There can never be excessive Mario in the world. It has been a while since you played one of the original NES games. However, probably because they are very familiar to you. What would happen if we told you that the research scholars had created a way to generate infinite Mario levels using MarioGPT? So you can play a new one every day on MarioGPT like Nintendo forever?
A team at the IT University of Copenhagen has just published a paper (pre-publish) and a GitHub page showing a new coding method. It has generated Super Mario Bros levels. They call it MarioGPT, where we can forever play ‘Nintendo’ permanently.
GPT-2 is the basis for MarioGPT, but not one of these newfangled conversational AIs. These big language models are good at not just taking words in sentences like these and pulling out more like them: they are general-purpose pattern recognition and replication machines.
In an email, the paper’s lead author said they chose the smallest to see if it would work! He thinks GPT2 is more suitable with small data sets than GPT3 while also being much lighter and easier to train. However, larger ‘data sets’ and ‘more complicated prompts’ exist. We may require to utilize a more sophisticated model like GPT3.
Even a very large LLM will not understand Mario’s levels natively. Hence, the research fellows must first generate a set of them as ‘text.’ At the same time, they produce a sort of Dwarf Fortress version of Mario that would, honestly, play: Do you want to earn money? Just say. Mario is in the terminal.
Once they represent the level as an ordinary character string, it can be ingested by the model in the same way as any other character string, whether in written language or code. And once you understand the patterns that map to features, you can reproduce them.
Its output includes a ‘path’ represented as a lowercase x, showing that the level is technically playable. Users found that out of 250 levels, the game software agent A* could complete nine out of 10.
We should know that ‘High novelty’ and ‘interesting path’ trajectories mean doable levels which do not look like existing ones but do not let the player just run through them. Of course, that would only be a success if the levels were flat with the occasional pipe to clear. But they included some functions to measure the simple path and compare it against the data set levels.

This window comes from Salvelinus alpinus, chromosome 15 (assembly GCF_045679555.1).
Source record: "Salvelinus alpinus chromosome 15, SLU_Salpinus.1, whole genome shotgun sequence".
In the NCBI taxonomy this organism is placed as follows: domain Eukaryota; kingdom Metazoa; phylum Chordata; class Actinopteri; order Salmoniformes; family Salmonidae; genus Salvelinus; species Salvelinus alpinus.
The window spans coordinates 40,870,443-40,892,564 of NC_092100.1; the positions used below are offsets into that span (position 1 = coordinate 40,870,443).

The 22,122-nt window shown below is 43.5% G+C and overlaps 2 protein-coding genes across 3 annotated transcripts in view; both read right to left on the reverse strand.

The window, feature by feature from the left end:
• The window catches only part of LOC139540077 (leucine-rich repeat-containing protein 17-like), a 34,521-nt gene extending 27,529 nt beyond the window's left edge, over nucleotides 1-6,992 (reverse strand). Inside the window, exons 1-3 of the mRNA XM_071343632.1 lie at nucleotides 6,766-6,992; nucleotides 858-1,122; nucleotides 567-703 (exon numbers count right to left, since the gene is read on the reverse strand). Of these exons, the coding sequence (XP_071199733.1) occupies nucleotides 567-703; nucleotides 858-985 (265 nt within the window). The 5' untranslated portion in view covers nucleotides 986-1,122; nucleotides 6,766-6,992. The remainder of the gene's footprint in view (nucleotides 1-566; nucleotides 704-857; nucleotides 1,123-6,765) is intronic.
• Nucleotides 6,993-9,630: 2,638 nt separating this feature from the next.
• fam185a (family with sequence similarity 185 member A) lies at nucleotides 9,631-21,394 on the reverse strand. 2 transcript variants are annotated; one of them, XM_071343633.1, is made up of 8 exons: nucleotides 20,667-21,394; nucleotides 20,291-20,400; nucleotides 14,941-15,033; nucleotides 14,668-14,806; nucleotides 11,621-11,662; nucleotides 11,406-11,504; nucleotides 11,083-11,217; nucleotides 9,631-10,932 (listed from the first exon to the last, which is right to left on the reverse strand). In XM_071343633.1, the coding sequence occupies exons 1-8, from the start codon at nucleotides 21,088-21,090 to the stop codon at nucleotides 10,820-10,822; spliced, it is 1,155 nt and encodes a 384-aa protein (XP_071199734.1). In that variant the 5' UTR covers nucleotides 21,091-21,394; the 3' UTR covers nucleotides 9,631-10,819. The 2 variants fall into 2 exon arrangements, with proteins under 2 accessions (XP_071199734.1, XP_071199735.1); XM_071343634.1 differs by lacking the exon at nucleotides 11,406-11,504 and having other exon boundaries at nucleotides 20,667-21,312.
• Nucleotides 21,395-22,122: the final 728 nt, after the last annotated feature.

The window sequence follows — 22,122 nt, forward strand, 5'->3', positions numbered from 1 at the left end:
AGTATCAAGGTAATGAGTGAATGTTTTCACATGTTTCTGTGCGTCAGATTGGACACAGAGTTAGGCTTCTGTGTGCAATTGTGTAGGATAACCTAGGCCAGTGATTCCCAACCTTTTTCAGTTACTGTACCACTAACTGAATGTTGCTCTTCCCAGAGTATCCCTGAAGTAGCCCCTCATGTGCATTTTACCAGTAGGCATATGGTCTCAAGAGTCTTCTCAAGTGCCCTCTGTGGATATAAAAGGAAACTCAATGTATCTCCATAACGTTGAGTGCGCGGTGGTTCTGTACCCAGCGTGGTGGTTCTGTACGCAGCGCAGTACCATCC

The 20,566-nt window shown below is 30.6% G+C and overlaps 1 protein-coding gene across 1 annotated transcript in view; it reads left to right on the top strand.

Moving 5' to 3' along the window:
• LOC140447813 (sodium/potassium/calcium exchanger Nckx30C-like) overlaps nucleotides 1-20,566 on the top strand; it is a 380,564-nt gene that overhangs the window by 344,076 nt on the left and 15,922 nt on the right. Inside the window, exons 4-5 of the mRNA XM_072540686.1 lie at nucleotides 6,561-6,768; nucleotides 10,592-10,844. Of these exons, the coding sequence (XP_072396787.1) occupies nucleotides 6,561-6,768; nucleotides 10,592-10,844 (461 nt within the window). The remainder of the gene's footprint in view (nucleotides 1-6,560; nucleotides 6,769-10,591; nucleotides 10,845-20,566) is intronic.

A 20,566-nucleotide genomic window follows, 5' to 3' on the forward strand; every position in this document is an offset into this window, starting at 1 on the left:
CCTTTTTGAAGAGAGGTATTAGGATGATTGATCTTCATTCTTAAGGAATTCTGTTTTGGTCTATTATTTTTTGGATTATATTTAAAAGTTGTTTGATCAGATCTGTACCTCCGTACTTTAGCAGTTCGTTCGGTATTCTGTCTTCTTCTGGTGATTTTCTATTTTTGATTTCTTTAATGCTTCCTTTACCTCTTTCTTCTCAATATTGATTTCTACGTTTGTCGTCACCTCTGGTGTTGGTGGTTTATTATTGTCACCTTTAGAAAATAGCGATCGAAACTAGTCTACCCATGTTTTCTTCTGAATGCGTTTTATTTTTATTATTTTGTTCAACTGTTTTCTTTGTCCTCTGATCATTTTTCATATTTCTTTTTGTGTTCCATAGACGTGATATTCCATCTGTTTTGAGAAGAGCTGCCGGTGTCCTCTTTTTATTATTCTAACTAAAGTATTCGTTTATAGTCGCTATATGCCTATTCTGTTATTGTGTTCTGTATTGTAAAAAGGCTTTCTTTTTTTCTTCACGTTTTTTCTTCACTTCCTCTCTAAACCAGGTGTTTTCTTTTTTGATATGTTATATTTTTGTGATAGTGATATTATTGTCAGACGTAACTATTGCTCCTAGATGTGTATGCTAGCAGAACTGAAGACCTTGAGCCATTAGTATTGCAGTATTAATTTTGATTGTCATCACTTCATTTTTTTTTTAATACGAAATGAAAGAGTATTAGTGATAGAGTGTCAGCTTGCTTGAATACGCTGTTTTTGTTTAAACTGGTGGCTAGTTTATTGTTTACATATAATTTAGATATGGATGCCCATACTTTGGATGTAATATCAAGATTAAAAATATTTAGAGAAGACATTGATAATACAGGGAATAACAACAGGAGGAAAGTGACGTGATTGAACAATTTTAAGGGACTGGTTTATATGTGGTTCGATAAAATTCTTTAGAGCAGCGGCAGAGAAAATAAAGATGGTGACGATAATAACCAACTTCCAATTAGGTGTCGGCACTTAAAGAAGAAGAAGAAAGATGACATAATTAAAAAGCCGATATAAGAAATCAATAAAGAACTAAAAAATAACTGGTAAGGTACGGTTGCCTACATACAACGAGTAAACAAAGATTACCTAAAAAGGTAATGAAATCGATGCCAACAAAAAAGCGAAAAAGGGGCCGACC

Tagged input also made it so the model could understand natural language prompts, like asking it to do a level with ‘lots of pipes and lots of enemies’ or ‘lots of blocks, high elevation, no enemies.’
One limitation is that it is due to how they encode their source data in the Game Level Corpus; there is only one symbol for ‘enemy’ instead of one for goombas, koopas, etc. But this can be changed if necessary – the concept they needed to test was that we could generate good levels. Unfortunately, the water levels are also currently impossible because they must have their representation in the dataset.
The paper’s author said that we would explore richer data sets in future work!
Another group at NYU GameLab prepared a paper showing a similar process for ‘Sokoban’ or ‘block-pushing puzzle games.’ The principles are the same. However, we can read about the contrasts.
The fact that these approaches worked for two genres suggests they could work for others of similar complexity without spawning an infinite Chrono Trigger. Still, an AI-powered 2D Sonic is possible.
It is not the first ‘Mario’ generator we have seen. Others tend to rely on something other than a generative AI but rather on assembling levels from pre-made sequences and tilesets. So you can get a new sequence, but it won’t be original tile by tile, just screen by screen.
Like the first version of MarioGPT, this one is purely experimental and will avoid the Sauron gaze of Nintendo forever, which is known for pushing fan projects involving its properties. It is the charm of the original games in their difficulty and handcrafted themes, which takes more work to recreate. But of course, Infinite Mario sounds like fun.